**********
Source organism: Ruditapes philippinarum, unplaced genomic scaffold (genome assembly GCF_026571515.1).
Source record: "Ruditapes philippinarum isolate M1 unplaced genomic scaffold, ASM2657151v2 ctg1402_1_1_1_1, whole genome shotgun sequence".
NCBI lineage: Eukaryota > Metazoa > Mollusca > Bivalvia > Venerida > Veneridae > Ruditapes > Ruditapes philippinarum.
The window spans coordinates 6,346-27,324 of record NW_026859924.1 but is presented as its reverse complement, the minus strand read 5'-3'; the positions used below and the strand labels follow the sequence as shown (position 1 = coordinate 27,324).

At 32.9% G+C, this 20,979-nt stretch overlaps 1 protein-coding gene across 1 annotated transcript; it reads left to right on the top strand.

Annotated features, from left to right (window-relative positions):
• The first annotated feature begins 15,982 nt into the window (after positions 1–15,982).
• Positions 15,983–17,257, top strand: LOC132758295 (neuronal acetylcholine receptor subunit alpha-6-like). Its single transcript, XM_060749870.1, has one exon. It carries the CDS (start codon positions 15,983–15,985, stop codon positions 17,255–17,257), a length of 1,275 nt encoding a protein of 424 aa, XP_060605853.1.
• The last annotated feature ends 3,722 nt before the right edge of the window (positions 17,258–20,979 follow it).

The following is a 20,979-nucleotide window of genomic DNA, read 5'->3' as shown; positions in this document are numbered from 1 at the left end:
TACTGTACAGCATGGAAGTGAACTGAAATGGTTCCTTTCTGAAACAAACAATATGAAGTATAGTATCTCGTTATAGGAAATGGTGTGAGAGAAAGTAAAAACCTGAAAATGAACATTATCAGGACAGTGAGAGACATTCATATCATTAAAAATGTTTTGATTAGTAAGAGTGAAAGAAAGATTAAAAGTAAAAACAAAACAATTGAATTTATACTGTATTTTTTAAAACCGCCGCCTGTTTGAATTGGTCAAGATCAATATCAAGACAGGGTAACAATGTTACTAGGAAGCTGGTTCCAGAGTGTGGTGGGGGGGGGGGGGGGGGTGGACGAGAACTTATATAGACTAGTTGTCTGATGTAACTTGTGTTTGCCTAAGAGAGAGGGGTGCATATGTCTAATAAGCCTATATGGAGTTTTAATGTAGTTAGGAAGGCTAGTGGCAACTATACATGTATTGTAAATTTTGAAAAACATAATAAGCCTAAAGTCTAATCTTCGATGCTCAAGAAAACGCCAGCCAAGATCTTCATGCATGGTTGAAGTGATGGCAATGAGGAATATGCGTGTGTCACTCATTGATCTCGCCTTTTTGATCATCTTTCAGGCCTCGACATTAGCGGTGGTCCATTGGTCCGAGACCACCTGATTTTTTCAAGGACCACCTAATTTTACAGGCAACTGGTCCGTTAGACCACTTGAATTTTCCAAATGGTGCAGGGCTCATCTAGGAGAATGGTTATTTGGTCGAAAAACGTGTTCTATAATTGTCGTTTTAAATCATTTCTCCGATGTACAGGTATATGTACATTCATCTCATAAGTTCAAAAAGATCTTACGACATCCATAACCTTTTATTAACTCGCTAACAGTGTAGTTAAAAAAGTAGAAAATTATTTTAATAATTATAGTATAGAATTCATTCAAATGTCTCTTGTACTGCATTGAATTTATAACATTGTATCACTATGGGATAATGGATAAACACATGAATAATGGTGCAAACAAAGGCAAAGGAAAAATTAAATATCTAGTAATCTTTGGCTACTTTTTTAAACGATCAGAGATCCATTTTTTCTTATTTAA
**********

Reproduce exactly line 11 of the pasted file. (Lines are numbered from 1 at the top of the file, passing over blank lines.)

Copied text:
TACTGTACAGCATGGAAGTGAACTGAAATGGTTCCTTTCTGAAACAAACAATATGAAGTATAGTATCTCGTTATAGGAAATGGTGTGAGAGAAAGTAAAAACCTGAAAATGAACATTATCAGGACAGTGAGAGACATTCATATCATTAAAAATGTTTTGATTAGTAAGAGTGAAAGAAAGATTAAAAGTAAAAACAAAACAATTGAATTTATACTGTATTTTTTAAAACCGCCGCCTGTTTGAATTGGTCAAGATCAATATCAAGACAGGGTAACAATGTTACTAGGAAGCTGGTTCCAGAGTGTGGTGGGGGGGGGGGGGGGGGTGGACGAGAACTTATATAGACTAGTTGTCTGATGTAACTTGTGTTTGCCTAAGAGAGAGGGGTGCATATGTCTAATAAGCCTATATGGAGTTTTAATGTAGTTAGGAAGGCTAGTGGCAACTATACATGTATTGTAAATTTTGAAAAACATAATAAGCCTAAAGTCTAATCTTCGATGCTCAAGAAAACGCCAGCCAAGATCTTCATGCATGGTTGAAGTGATGGCAATGAGGAATATGCGTGTGTCACTCATTGATCTCGCCTTTTTGATCATCTTTCAGGCCTCGACATTAGCGGTGGTCCATTGGTCCGAGACCACCTGATTTTTTCAAGGACCACCTAATTTTACAGGCAACTGGTCCGTTAGACCACTTGAATTTTCCAAATGGTGCAGGGCTCATCTAGGAGAATGGTTATTTGGTCGAAAAACGTGTTCTATAATTGTCGTTTTAAATCATTTCTCCGATGTACAGGTATATGTACATTCATCTCATAAGTTCAAAAAGATCTTACGACATCCATAACCTTTTATTAACTCGCTAACAGTGTAGTTAAAAAAGTAGAAAATTATTTTAATAATTATAGTATAGAATTCATTCAAATGTCTCTTGTACTGCATTGAATTTATAACATTGTATCACTATGGGATAATGGATAAACACATGAATAATGGTGCAAACAAAGGCAAAGGAAAAATTAAATATCTAGTAATCTTTGGCTACTTTTTTAAACGATCAGAGATCCATTTTTTCTTATTTAA